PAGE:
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Captive Genders

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Pathologized, terrorized, and confined, trans/gender non-conforming and queer folks have always struggled against the enormity of the prison industrial complex. The first collection of its kind, Eric A. Stanley and Nat Smith bring together current and former prisoners, activists, and academics to offer new ways for understanding how race, gender, ability, and sexuality are lived under the crushing weight of captivity. Through a politic of gender self-determination, this collection argues that trans/queer liberation and prison abolition must be grown together. From rioting against police violence and critiquing hate crimes legislation to prisoners demanding access to HIV medications, and far beyond, , is a challenge for us all to join the struggle.,”An exciting assemblage of writings???analyses, manifestos, stories, interviews???that traverse the complicated entanglements of surveillance, policing, imprisonment, and the production of gender normativity…. [T]he contributors to this volume create new frameworks and new vocabularies that surely will have a transformative impact on the theories and practices of twenty-first century abolition.”???Angela Y. Davis, professor emerita, University of California, Santa Cruz,”The purpose of prison abolition is to discover and promote the countless ways freedom and difference are mutually dependent. The contributors to , brilliantly shatter the assumption that the antidote to danger is human sacrifice.”???Ruth Wilson Gilmore, author of ,???,”, is at once a scathing and necessary analysis of the prison industrial complex and a history of queer resistance to state tyranny. By queering a prison abolition analysis, , moves us to imagine the impossible dream of liberation.”???Mattilda Bernstein Sycamore, author of

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Captive Genders

Recommended By

Published By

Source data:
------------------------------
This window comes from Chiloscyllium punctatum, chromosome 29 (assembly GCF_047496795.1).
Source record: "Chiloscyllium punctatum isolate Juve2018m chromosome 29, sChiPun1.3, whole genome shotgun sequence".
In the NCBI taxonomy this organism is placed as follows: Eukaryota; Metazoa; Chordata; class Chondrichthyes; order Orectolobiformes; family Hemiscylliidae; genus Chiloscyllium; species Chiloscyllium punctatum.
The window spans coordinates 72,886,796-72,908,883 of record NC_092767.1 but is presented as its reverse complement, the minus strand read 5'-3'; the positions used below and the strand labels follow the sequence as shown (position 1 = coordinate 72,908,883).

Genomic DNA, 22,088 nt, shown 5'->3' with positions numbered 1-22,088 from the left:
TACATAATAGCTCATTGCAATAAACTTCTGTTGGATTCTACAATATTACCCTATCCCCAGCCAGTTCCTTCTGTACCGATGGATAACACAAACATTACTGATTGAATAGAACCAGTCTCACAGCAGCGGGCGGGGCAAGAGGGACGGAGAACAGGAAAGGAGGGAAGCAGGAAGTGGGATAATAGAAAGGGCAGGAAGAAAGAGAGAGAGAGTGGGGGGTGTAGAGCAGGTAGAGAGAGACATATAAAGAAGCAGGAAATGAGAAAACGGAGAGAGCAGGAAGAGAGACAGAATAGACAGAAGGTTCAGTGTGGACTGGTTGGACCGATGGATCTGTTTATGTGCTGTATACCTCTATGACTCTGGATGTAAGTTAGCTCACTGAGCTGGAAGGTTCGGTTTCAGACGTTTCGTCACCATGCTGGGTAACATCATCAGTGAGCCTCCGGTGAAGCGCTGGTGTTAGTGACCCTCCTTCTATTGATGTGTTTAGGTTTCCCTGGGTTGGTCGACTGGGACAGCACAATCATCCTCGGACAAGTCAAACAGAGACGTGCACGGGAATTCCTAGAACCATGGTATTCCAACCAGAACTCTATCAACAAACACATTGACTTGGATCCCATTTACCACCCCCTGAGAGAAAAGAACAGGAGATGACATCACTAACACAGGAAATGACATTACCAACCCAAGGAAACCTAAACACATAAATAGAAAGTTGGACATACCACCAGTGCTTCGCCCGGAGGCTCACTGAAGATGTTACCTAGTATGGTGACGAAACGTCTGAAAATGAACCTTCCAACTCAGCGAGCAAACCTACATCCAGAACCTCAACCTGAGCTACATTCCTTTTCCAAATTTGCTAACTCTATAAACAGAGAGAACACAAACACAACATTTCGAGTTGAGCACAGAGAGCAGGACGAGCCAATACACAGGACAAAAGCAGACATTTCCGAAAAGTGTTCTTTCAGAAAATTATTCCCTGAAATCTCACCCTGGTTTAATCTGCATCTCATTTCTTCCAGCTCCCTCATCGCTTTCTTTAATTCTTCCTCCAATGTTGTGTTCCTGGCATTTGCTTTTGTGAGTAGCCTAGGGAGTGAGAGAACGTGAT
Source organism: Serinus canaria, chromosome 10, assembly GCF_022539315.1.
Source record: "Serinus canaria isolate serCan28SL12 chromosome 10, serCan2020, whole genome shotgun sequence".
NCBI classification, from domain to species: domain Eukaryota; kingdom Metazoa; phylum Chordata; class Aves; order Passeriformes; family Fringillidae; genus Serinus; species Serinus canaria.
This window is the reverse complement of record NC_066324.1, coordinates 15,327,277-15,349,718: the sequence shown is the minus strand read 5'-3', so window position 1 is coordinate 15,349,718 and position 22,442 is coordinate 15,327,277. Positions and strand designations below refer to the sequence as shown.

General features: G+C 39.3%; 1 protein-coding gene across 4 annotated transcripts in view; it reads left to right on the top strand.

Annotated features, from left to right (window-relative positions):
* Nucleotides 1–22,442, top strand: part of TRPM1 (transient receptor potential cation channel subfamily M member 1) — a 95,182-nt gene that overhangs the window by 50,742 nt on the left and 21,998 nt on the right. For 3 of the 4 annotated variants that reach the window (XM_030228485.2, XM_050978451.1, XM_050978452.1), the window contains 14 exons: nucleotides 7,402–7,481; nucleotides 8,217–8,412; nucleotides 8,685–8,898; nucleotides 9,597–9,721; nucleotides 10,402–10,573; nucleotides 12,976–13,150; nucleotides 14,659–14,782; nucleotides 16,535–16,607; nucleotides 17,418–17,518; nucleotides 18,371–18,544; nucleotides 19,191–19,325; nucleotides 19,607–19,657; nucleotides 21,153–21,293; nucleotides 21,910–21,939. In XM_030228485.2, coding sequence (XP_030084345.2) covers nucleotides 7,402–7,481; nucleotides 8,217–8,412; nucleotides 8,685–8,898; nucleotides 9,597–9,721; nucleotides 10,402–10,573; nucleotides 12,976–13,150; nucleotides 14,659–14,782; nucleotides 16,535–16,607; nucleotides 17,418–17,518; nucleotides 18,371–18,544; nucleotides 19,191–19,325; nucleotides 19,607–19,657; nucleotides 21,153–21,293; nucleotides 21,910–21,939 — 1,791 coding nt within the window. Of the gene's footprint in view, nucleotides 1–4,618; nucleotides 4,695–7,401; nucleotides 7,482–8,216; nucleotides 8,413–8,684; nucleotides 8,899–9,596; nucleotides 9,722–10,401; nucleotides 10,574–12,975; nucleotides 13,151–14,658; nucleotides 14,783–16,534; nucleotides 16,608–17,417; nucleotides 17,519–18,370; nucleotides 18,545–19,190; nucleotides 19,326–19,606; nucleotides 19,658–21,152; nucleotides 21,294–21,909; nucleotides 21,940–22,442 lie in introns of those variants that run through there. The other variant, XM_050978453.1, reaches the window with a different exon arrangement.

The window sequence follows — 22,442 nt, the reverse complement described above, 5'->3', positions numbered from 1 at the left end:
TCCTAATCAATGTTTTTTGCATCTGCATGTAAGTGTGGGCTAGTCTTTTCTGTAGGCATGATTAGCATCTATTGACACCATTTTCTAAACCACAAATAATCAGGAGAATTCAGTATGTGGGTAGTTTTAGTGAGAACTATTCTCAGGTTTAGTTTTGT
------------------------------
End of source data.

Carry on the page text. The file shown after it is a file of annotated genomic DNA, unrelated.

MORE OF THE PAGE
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Pathologized, terrorized, and confined, trans/gender non-conforming and queer folks have always struggled against the enormity of the prison industrial complex. The first collection of its kind, Eric A. Stanley and Nat Smith bring together current and former prisoners, activists, and academics to offer new ways for understanding how race, gender, ability, and sexuality are lived under the crushing weight of captivity. Through a politic of gender self-determination, this collection argues that trans/queer liberation and prison abolition must be grown together. From rioting against police violence and critiquing hate crimes legislation to prisoners demanding access to HIV medications, and far beyond, , is a challenge for us all to join the struggle.,”An exciting assemblage of writings???analyses, manifestos, stories, interviews???that traverse the complicated entanglements of surveillance, policing, imprisonment, and the production of gender normativity…. [T]he contributors to this volume create new frameworks and new vocabularies that surely will have a transformative impact on the theories and practices of twenty-first century abolition.”???Angela Y. Davis, professor emerita, University of California, Santa Cruz,”The purpose of prison abolition is to discover and promote the countless ways freedom and difference are mutually dependent. The contributors to , brilliantly shatter the assumption that the antidote to danger is human sacrifice.”???Ruth Wilson Gilmore, author of ,???,”, is at once a scathing and necessary analysis of the prison industrial complex and a history of queer resistance to state tyranny. By queering a prison abolition analysis, , moves us to imagine the impossible dream of liberation.”???Mattilda Bernstein Sycamore, author of

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